We still don’t know who’s going to play shortstop for this team for the bulk of the season, let alone for the next five years. Delgado looks like an iffy choice to make up for Corbin’s absence. While the Cahill trade took place before the team’s barrage of other deals, the Diamondbacks gave up pitchers Jarrod Parker and Ryan Cook in that deal; both Parker and Cook have struggled with injuries, but both have also shown great promise. Hill and Brandon McCarthy are fine players when healthy, but expecting them to hold up over a full season is asking a lot. Concerns over Putz, Brad Ziegler, and others suggest a bullpen that could leak runs all year, even with Reed. And it’s still too soon to know how much Towers gave up long-term by ditching talented, young, and inexpensive players like Eaton, who’s gotten off to a great start for the White Sox, and Skaggs, who looked strong in his first 2014 outing for the Angels.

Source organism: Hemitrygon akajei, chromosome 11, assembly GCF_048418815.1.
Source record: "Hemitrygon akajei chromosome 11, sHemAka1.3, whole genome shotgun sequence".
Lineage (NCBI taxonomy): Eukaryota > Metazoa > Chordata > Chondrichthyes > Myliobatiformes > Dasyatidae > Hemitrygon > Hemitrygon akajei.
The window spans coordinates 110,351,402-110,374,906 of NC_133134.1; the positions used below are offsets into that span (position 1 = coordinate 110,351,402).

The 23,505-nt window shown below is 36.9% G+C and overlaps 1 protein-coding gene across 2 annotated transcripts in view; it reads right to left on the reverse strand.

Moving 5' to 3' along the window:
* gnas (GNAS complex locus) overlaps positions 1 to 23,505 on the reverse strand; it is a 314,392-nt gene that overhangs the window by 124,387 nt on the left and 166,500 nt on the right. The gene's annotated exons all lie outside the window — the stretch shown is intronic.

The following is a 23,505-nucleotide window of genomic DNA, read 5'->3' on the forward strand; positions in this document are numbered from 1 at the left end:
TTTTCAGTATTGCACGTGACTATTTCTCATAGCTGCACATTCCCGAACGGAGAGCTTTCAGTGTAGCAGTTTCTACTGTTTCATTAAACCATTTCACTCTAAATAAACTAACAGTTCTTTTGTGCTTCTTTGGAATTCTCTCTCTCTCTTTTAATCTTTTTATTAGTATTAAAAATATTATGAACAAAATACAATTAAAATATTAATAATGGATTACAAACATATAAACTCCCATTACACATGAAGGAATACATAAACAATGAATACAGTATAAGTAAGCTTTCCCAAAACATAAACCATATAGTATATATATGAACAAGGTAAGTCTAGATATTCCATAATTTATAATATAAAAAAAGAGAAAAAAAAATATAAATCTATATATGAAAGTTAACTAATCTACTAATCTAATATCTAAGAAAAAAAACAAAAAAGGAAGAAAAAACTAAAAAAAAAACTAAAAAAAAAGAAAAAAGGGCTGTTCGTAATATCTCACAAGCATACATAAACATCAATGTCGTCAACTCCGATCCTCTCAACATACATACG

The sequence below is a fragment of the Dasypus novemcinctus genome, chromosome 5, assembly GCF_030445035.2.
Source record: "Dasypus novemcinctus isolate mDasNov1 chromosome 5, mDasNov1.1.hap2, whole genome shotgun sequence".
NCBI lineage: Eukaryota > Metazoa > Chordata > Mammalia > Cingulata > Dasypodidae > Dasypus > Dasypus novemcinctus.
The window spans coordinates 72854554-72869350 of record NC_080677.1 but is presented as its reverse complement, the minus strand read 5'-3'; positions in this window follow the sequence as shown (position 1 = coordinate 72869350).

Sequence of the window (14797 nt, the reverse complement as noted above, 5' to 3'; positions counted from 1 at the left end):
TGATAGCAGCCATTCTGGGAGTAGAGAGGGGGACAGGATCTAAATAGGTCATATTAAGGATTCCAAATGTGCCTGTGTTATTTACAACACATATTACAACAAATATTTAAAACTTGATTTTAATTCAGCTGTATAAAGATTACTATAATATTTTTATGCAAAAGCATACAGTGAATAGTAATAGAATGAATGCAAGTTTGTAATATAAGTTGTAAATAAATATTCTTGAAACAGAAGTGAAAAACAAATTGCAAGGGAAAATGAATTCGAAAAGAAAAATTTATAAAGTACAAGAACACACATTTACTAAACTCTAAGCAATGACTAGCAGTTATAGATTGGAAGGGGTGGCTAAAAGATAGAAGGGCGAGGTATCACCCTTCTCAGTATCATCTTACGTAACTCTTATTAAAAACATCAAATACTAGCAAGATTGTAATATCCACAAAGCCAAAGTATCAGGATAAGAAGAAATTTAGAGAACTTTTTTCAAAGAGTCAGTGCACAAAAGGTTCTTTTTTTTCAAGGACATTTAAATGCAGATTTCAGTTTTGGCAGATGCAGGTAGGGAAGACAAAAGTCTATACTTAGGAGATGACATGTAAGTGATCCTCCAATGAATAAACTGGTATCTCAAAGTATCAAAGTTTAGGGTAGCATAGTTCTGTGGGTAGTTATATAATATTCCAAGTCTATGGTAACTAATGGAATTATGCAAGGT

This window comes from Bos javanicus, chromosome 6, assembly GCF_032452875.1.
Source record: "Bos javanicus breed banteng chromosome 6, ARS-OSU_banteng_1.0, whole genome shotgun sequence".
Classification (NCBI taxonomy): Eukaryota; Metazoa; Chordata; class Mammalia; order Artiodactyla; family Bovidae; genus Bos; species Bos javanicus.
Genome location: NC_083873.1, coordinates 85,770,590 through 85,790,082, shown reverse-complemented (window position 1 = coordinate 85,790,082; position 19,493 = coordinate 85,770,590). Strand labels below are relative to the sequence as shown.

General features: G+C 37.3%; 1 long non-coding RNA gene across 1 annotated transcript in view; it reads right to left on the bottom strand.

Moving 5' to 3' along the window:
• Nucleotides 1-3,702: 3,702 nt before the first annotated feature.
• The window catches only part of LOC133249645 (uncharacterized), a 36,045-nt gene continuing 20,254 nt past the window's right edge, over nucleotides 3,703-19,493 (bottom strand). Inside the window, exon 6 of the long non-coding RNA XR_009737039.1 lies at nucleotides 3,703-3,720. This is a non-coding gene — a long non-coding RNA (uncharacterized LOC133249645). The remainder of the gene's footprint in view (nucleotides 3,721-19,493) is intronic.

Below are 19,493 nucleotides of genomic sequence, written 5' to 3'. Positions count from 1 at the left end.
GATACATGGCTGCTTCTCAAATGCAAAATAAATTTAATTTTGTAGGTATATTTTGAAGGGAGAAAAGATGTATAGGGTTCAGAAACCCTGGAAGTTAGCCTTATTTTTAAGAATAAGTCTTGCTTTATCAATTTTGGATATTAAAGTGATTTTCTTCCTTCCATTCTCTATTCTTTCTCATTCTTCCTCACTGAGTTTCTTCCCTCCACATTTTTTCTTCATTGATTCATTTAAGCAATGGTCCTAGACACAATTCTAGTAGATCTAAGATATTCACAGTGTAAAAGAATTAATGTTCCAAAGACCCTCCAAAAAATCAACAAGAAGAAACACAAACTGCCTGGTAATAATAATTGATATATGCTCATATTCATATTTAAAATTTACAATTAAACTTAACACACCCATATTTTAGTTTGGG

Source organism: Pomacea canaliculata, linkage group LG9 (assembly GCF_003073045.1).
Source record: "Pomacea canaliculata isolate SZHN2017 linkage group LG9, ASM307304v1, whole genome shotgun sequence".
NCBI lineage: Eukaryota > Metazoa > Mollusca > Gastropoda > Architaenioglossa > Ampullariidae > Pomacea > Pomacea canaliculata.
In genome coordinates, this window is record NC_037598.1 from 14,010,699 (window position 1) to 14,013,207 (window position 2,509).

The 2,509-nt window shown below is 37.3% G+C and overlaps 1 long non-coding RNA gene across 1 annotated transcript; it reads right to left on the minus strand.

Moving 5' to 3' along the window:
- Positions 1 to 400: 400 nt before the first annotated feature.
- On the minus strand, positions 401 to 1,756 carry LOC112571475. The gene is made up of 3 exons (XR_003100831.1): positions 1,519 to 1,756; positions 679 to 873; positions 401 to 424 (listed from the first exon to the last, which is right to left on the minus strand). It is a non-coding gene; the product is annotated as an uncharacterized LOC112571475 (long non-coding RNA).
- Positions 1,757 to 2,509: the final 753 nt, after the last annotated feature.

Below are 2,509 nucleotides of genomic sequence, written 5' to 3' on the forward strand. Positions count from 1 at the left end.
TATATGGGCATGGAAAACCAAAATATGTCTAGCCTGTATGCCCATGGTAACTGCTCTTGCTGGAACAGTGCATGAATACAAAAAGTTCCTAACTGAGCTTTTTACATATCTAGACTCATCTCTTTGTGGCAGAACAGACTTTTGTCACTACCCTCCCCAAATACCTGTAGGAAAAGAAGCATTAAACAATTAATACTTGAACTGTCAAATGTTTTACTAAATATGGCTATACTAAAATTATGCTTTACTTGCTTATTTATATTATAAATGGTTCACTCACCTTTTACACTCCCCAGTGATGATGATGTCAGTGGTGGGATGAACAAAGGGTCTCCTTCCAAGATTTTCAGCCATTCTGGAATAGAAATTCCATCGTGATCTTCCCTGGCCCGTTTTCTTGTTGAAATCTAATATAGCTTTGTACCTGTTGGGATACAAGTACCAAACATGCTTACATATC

It’s also too soon to know if Towers and Gibson will even be around to experience that long-term future. If one frustrated party has his or her way, they won’t be. The Diamondbacks’ recent struggles sparked someone to update Towers’s Wikipedia entry to read as follows:

Kevin S. Towers (born November 11, 1961 in Medford, Oregon) is an American professional baseball executive. He is currently the general manager for the Arizona Diamondbacks, but will hopefully be fired very soon, serving in the role since 2010. He has not been able to make a good bullpen since 2011.

It looks like Arizona’s hope to muffle hot-seat talk by keeping the front-office contract terms hush-hush has failed to bear fruit, much like Towers and Gibson’s team-building has failed to return the Diamondbacks to contention. Amid a rash of injuries, poor performances, and snarky fans, it’s easy for the men in charge to lose patience and come out guns a-blazing. In Arizona, however, those bullets have yet to hit their target.

Filed Under: MLB, Arizona Diamondbacks, Kevin Towers, Kirk Gibson, NL West, Justin Upton, Adam Eaton, Tyler Skaggs, Mark Trumbo, Jonah Keri

jonah_keri

Jonah Keri is a staff writer for Grantland. His book The Extra 2%: How Wall Street Strategies Took a Major League Baseball Team From Worst to First is a national best seller. His new book Up, Up, and Away, on the history of the Montreal Expos, is now available.

Archive @ jonahkeri